An Interview with Will Fitzhugh: Reading Resolutions for 2013.

Jan 6, 2013 by

NewYearsResolutions_main_0Inasmuch as your field of endeavor is reading—what are your resolutions regarding your reading for 2013?

Michael F. Shaughnessy –

1) Will, at this time of year, everyone is either making New Year’s resolutions or breaking them or reviewing them.

Inasmuch as your field of endeavor is reading—what are your resolutions regarding your reading for 2013?

Senator John McCain is three weeks younger than I am, but he has read all six volumes of Edward Gibbon’s Decline and Fall of the Roman Empire, while I am still only halfway through volume three! I recently read Ron Chernow’s fine biography of Alexander Hamilton (Europe badly needs a man like that now, and we were very lucky to have him when we did). I am also reading Francis Fukayama’s The Origins of Political Order, which was given to me by one of our authors who was an Emerson Prize winner from Hong Kong, and is now at Stanford. I have read several biographies of George Washington, but I want to get started on Ron Chernow’s version before too long. I am also reading William Makepeace Thackery’s Penndennis again (a favorite), so I have not completely stopped reading good literature.

2) Now, you have discussed, for several years, the importance of reading history books—fiction as well as non fiction?

Or should I say non-fiction as well as fiction—which is more important and why?

For some reason, in our schools, the English departments have been given hegemony (pardon the expression) over reading and writing. So the reading is of novels, plays, poetry, etc., and the writing is personal, creative, the five-paragraph essay, and now the 500-word “college essay.” Most of our History and Social Studies Departments have been happy to leave reading and writing to the English people, so most of our students, even in high school, never read a single complete history book, and they don’t write an Extended Essay either, unless they are in an International Baccalaureate program. Of course, this makes them poorly prepared, as their professors incessantly report, to read nonfiction books or do research papers when they get to college. The Common Core is talking about nonfiction now, but most of their suggestions seem fairly short or superficial to me.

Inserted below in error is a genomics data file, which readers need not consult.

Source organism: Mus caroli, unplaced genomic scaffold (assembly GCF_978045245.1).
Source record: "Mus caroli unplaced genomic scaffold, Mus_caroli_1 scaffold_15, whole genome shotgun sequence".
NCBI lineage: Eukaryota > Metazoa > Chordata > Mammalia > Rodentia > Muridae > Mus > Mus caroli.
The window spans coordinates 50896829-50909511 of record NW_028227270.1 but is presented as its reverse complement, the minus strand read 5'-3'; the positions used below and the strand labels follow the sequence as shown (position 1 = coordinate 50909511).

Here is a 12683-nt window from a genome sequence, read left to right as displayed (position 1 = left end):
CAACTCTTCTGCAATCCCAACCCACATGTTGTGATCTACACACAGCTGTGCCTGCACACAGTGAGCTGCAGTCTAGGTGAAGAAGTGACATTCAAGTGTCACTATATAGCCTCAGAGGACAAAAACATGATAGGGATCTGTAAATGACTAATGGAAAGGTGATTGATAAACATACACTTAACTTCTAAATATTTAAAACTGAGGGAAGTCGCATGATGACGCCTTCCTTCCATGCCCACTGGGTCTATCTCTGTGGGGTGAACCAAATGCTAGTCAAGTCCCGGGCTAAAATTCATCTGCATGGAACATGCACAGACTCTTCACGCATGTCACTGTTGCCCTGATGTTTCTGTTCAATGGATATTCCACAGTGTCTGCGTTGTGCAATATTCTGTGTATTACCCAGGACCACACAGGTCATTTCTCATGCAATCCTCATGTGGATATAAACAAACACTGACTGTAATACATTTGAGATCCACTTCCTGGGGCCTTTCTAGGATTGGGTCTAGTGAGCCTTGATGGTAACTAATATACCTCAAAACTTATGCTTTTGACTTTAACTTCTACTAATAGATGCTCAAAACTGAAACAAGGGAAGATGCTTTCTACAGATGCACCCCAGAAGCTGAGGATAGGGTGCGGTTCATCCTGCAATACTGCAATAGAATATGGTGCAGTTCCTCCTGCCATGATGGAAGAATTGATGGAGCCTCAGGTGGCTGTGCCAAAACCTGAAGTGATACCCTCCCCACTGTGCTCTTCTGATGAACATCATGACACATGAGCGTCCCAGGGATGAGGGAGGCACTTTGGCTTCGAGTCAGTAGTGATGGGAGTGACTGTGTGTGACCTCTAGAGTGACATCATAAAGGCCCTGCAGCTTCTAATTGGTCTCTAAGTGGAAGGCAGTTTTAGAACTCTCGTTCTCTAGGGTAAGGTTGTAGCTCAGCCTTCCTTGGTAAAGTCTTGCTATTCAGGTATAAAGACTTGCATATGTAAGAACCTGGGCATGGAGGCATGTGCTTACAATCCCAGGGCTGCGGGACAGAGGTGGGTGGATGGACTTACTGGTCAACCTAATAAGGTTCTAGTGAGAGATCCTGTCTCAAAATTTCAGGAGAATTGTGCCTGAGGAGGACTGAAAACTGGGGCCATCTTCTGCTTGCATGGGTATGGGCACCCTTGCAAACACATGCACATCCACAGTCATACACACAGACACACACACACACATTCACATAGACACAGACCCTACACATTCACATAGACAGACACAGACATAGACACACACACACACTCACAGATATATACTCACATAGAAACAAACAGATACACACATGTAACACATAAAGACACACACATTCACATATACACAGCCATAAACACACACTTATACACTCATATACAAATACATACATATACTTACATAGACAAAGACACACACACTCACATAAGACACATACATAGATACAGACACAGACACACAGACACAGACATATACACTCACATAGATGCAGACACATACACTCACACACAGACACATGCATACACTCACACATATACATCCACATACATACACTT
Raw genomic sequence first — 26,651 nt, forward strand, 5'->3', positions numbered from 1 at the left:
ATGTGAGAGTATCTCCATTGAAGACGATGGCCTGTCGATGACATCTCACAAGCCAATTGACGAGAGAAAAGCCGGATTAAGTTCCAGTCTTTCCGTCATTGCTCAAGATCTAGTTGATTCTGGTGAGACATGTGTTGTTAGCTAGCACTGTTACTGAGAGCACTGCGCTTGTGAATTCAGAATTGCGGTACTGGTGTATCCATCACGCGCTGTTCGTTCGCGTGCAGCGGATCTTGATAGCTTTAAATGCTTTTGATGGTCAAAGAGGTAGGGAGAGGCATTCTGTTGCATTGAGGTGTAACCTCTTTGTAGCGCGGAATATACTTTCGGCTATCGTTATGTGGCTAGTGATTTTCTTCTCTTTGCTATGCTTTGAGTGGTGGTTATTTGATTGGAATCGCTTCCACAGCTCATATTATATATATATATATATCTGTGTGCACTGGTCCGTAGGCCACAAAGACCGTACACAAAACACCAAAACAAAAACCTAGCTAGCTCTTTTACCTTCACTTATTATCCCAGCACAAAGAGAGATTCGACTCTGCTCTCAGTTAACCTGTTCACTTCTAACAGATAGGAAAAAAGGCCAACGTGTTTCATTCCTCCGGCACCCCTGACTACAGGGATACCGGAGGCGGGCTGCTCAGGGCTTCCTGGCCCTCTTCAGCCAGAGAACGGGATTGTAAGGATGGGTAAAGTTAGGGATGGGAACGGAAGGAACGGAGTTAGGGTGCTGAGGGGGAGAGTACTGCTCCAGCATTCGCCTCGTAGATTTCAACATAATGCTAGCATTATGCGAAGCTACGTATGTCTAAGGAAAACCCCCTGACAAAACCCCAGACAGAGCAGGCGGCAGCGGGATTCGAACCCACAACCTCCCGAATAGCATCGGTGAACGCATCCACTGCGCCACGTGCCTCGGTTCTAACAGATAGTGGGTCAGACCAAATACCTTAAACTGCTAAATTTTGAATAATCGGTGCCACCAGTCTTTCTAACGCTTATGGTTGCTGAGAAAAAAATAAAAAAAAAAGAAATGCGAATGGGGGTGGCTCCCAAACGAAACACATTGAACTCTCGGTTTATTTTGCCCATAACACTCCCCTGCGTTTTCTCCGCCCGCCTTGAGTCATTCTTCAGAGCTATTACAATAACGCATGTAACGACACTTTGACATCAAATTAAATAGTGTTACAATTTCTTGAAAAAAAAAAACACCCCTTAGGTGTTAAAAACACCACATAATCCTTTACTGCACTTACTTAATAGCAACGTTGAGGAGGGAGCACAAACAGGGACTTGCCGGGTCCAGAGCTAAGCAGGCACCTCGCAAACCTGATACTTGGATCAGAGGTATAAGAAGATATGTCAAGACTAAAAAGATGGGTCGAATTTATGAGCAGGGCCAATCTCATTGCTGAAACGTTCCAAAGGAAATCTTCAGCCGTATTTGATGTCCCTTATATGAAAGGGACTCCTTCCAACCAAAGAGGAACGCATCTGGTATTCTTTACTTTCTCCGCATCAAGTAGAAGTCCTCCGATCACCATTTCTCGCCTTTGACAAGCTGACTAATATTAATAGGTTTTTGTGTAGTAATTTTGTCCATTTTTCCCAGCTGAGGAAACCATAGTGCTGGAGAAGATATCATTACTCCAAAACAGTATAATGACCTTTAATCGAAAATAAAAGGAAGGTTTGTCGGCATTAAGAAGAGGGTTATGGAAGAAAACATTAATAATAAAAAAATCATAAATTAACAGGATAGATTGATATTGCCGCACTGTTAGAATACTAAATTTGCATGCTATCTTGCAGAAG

3) There is some guy named Bill O’ Reilly who has co-authored some books on Presidential Assasinations.

I have read one, but not the other, but have you had a chance to read/review Killing Lincoln or Killing Kennedy ? I haven’t read either of those, but I have been interested to see how many media people now seem to be ambitious to be historians, and lots of new biographies of Founding Fathers and others have now appeared by people who used to be, or still are, network anchors or editors. In addition, the works of authors such as David McCullough, who was an English major at Yale, continue to be very popular. Too much of professional history, in my view, has confined itself to topics of class, race and gender at the college level, but some historians continue to write about politics, economics, and military history, and the public seems grateful to them.

4) Some books have been written to review periods of history in the past—what are some suggestions for high school students?

David Steiner, former Commissioner of Education in New York State recently said at a Pioneer Institute panel in Boston that history is now so politically toxic that most politicians don’t want to touch it. This may be why the Common Core suggestions are so weak on history. There are hundreds of great history books that high school students could and should read from, learn from, and enjoy, but just to break the ice, I usually suggest these, as a minimum, to be assigned: Mornings on Horseback by David McCullough for Freshman, Washington’s Crossing by David Hackett Fischer for Sophomores, Battle Cry of Freedom by James McPherson for Juniors, and The Path Between the Seas by David McCullough for Seniors. These are all from U.S. History, but I do think it is important for our high school students to read the history of other and perhaps more distant periods and peoples, and they can do some of that on their own.

5) I recently read Power Ambition and Glory by Steve Forbes and John Prevas—about Alexander the Great, Julius Caesar, Augustus and a few others.

In terms of leaders, and learning about leaders, what would you suggest?